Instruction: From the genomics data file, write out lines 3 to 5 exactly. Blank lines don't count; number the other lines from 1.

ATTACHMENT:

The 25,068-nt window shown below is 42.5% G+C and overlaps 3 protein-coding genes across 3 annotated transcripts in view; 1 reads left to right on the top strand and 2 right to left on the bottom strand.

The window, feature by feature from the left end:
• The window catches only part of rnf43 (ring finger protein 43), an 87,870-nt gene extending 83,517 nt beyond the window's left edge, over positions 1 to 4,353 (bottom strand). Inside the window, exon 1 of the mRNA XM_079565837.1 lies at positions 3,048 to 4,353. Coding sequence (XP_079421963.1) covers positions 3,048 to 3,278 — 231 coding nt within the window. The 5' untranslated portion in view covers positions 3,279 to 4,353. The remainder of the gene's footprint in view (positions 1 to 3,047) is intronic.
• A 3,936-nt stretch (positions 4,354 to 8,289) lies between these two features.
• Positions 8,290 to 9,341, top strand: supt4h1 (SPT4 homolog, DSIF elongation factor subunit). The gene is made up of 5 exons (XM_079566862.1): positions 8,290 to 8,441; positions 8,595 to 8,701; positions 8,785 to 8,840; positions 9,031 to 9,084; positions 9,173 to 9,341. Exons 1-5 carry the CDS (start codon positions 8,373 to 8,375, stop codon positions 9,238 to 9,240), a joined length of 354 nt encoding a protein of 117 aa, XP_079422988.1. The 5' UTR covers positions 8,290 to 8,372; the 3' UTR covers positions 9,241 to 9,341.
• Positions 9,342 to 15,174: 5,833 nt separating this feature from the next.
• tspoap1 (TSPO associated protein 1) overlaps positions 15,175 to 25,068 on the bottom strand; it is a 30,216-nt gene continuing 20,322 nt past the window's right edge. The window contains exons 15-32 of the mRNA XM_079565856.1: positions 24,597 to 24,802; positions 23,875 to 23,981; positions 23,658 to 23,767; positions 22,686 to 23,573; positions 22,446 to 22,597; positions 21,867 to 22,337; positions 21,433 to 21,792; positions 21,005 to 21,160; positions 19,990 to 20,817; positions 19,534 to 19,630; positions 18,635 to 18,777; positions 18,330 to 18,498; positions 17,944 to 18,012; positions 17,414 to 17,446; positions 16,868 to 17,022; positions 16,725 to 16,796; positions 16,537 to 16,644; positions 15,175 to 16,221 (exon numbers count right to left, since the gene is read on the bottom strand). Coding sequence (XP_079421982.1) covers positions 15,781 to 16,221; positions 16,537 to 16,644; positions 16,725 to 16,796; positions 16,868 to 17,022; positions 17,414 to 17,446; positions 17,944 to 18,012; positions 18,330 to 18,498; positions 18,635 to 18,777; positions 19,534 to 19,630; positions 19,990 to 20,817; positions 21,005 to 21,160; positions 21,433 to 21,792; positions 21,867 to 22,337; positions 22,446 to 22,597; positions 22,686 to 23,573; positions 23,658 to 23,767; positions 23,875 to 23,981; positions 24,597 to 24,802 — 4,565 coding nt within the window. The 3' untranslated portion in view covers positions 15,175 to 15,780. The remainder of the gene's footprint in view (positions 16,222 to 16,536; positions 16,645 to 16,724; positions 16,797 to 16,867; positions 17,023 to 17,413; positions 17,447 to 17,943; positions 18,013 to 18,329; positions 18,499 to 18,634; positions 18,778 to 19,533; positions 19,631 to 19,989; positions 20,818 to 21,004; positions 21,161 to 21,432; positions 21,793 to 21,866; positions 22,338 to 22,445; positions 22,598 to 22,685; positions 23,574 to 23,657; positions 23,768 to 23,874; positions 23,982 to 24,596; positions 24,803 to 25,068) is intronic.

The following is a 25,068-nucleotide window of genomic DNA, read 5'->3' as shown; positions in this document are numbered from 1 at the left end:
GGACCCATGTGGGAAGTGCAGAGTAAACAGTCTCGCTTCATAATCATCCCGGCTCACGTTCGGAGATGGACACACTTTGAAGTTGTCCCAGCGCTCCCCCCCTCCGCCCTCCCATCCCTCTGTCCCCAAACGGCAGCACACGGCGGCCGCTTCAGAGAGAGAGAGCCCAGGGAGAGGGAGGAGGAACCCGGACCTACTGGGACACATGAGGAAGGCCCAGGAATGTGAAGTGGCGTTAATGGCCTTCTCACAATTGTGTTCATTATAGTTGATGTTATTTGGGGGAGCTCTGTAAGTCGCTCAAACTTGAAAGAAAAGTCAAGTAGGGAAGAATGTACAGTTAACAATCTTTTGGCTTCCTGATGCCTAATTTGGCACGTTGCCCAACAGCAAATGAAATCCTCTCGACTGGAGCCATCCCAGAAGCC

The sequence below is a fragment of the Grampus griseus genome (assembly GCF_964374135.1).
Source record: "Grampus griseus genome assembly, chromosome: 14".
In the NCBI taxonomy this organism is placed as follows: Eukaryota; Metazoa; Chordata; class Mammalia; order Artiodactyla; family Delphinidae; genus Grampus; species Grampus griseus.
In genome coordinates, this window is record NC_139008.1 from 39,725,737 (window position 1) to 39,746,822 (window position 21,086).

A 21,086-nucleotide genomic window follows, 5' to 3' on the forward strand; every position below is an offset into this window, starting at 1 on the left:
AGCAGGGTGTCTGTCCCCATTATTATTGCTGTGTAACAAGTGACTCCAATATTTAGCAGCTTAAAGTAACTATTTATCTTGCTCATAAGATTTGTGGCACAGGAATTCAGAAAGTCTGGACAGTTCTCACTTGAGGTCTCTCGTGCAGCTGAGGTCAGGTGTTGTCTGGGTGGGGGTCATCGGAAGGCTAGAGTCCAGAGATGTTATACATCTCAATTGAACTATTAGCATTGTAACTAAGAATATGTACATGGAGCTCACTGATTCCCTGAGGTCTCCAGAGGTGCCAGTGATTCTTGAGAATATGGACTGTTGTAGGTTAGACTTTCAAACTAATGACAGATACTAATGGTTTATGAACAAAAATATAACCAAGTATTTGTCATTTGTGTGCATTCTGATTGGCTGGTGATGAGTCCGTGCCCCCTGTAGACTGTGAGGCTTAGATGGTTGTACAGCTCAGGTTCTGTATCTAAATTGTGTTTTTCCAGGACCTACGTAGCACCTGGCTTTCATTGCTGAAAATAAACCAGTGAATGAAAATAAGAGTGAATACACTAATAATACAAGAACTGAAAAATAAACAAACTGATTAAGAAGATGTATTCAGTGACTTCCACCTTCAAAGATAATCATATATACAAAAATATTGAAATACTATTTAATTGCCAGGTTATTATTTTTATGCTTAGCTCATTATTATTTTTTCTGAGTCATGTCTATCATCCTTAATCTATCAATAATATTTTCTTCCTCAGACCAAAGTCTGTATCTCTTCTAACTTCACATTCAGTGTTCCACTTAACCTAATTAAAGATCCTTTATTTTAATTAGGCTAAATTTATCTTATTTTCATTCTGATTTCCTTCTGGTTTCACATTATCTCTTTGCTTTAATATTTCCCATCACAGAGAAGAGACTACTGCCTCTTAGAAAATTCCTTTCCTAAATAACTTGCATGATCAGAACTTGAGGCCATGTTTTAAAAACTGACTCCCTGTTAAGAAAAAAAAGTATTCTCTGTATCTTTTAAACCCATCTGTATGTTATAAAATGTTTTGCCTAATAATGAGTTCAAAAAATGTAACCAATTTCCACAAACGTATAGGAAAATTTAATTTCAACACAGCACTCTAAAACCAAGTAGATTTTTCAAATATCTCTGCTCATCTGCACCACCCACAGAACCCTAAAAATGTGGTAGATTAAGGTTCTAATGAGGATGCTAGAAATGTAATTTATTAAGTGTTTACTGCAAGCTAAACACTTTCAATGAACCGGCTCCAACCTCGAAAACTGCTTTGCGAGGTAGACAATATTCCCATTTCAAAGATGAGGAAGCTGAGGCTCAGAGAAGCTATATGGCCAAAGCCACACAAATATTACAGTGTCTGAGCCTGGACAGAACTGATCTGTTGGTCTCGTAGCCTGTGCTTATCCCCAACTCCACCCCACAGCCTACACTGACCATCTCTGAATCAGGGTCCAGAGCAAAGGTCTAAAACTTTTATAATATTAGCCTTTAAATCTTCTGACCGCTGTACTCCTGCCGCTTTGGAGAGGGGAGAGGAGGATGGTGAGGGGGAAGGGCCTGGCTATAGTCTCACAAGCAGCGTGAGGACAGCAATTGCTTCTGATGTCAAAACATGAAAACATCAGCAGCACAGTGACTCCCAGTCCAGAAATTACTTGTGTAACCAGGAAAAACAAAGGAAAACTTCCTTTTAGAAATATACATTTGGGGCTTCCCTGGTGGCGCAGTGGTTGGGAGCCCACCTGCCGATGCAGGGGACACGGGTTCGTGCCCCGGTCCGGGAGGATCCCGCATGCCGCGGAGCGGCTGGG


• The window catches only part of rnf43 (ring finger protein 43), an 87,870-nt gene extending 83,517 nt beyond the window's left edge, over positions 1 to 4,353 (bottom strand). Inside the window, exon 1 of the mRNA XM_079565837.1 lies at positions 3,048 to 4,353. Coding sequence (XP_079421963.1) covers positions 3,048 to 3,278 — 231 coding nt within the window. The 5' untranslated portion in view covers positions 3,279 to 4,353. The remainder of the gene's footprint in view (positions 1 to 3,047) is intronic.
• A 3,936-nt stretch (positions 4,354 to 8,289) lies between these two features.
• Positions 8,290 to 9,341, top strand: supt4h1 (SPT4 homolog, DSIF elongation factor subunit). The gene is made up of 5 exons (XM_079566862.1): positions 8,290 to 8,441; positions 8,595 to 8,701; positions 8,785 to 8,840; positions 9,031 to 9,084; positions 9,173 to 9,341. Exons 1-5 carry the CDS (start codon positions 8,373 to 8,375, stop codon positions 9,238 to 9,240), a joined length of 354 nt encoding a protein of 117 aa, XP_079422988.1. The 5' UTR covers positions 8,290 to 8,372; the 3' UTR covers positions 9,241 to 9,341.